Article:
Are you for us or our enemies? Neither!

firefight During my second deployment (Iraq 2005-2006), I was asked by a soldier if I thought God was on our side or on the side of the Muslim terrorists that kept blowing us up every day. I shared with the young soldier in front of his platoon mates for a few moments before they rolled out on yet another mission that would see injuries. I told him of the leader Joshua who followed Moses as the leader of the Israelites and how the night before a major battle Joshua went for a walk in the dark desert away from the camp. When he did, Joshua was confronted by a warrior he did not recognize and reasoned within himself that if this guy was the enemy that they were going to lose the next day due to the warrior’s impressive armor. Joshua felt compelled to ask the strange warrior, “Are you for us or our enemies?” The warrior said, “NEITHER! But as the leader of the armies of the Lord, I have now come.” Joshua responded by falling to the ground in reverence and in worship.

I went to share with the soldier about to leave the gate that the question he asked is incorrect but that the better question was which side are you on as an individual human being? He stuck out his chest and walked toward his buddies and said, “I am on God’s side.”

SPC West had no sooner left the gate of the FOB before his vehicle took a direct hit from an Improvised Explosive Device. All in the vehicle were injured but SPC West received the greatest impact of the blast. The gunner in the vehicle lost the lower part of one of his legs about mid calf down and SPC West lost both legs above the knee. The other two in the vehicle received walking wounds and were eventually returned to duty.

2526600154 Now, when a soldier is MEDEVAC from a war zone, few people in the unit ever see that soldier again. Many of us thought we would never see SPC West again. Once the deployment was over, I was tasked with traveling up to Walter Reed Army Medical Center to visit our wounded. During that deployment we saw 38 wounded. Five of them were still being treated at Walter Reed and many others were taken care of by local VA hospitals or other Army hospitals that met their specific needs.

When I walked into SPC West’s room, he practically jumped out of bed to give me a hug. He was thrilled to see me and was glad I had come by when I did. I spent about two hours with his mom and him. We talked about the day he was hit, relived moments leading up to the IED and everything that followed afterwards that happened to the unit. His Fiancé was there. She shared details of their upcoming wedding and showed me the gifts that people had given SPC West. I too had brought a gift. It was religious in nature because SPC West attended literally all of my Bible studies and services while down range missing them only when he was on patrol. It was an album called “Live like you were dying.” SPC West teared up when I handed it to him. Someone share the album with him not long after he got back and he was wanting to buy it.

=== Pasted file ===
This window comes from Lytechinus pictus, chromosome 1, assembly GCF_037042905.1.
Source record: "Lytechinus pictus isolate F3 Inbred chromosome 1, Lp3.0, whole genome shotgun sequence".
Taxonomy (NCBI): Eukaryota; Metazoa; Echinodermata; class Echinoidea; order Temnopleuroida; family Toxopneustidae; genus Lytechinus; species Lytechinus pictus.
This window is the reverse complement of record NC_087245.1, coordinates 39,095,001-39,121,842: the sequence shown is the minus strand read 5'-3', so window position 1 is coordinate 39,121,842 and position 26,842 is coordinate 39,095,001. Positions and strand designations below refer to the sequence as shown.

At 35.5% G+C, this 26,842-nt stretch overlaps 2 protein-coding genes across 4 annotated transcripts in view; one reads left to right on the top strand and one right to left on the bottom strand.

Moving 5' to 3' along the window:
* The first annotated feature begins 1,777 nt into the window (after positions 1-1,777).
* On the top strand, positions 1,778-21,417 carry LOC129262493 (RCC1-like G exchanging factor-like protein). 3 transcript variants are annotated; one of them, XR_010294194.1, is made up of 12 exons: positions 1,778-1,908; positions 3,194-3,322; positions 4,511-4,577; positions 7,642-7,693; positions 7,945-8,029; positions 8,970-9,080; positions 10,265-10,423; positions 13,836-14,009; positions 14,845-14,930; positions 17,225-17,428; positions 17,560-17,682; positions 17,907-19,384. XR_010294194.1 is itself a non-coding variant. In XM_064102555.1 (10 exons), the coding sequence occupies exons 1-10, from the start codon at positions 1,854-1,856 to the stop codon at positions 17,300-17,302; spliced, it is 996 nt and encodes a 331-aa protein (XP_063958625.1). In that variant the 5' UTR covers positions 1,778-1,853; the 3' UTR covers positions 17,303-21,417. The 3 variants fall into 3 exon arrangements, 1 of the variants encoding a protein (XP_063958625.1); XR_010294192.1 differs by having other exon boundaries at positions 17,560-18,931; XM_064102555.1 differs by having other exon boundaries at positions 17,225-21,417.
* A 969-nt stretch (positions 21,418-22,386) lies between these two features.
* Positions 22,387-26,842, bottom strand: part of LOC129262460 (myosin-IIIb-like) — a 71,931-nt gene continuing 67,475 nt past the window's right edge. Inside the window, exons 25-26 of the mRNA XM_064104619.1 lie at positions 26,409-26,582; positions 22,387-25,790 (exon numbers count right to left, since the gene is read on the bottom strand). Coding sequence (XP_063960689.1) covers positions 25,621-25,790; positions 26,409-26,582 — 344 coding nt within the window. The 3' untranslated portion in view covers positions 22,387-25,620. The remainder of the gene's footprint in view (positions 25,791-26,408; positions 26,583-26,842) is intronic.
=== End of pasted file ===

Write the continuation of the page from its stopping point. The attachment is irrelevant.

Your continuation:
As I prepared to leave, he shared with me all his goals and dreams. He is one motivated soldier. His mother was thankful because no one had ever told her or SPC West what actually happened. According to the report filed after the blast, fellow soldiers testified that they saw the IED in the road and that the convoy could not avoid it no matter what they did, so SPC West chose to take the blast himself instead of risking someone else getting hit. It is highly likely that SPC West saved the lives of his fellow soldiers that day and decided that he was on God’s side. Praise God for the SPC West’s of the world and their family members. Who’s side are you on?

Mijikai Mason
Disclaimer: The thoughts and views published on the Veterans to Christ blog are those of Mijikai Mason and in no way are meant to represent the United States Army or the Armed Forces.

Bio: Mijikai Mason is an Ordained Southern Baptist minister and Chaplain in the United States Army. He has been in the Army for 26 years both as an enlisted Soldier and now as an Officer. He has been stationed at various bases in the United States and in United States Army Garrison Schweinfurt, Germany. He holds an undergraduate degree in Religion from the University of Mobile, a Master of Divinity degree from New Orleans Baptist Theological Seminary in Theology and Evangelism and a Master of Arts degree in Marriage and Family Therapy from Webster University. Chaplain (MAJ) Mijikai Mason was selected by the Army in 2013, to become a Family Life Chaplain and began his service in this field starting 15 May 2015. He is the Deputy ESC Chaplain and Family Life Chaplain for the 593 Expeditionary Support Command at Joint Base Lewis McCord. He has deployed four times: Desert Storm (1991), Iraq twice (2005-2006; 2007-2008), and Afghanistan (2012-2013). He has a total of 42 months deployed in combat and logistics operations. Mijikai and his wife, Ashley, have been married for 17 years this May and live near Joint Base Lewis McChord, Washington with their four daughters.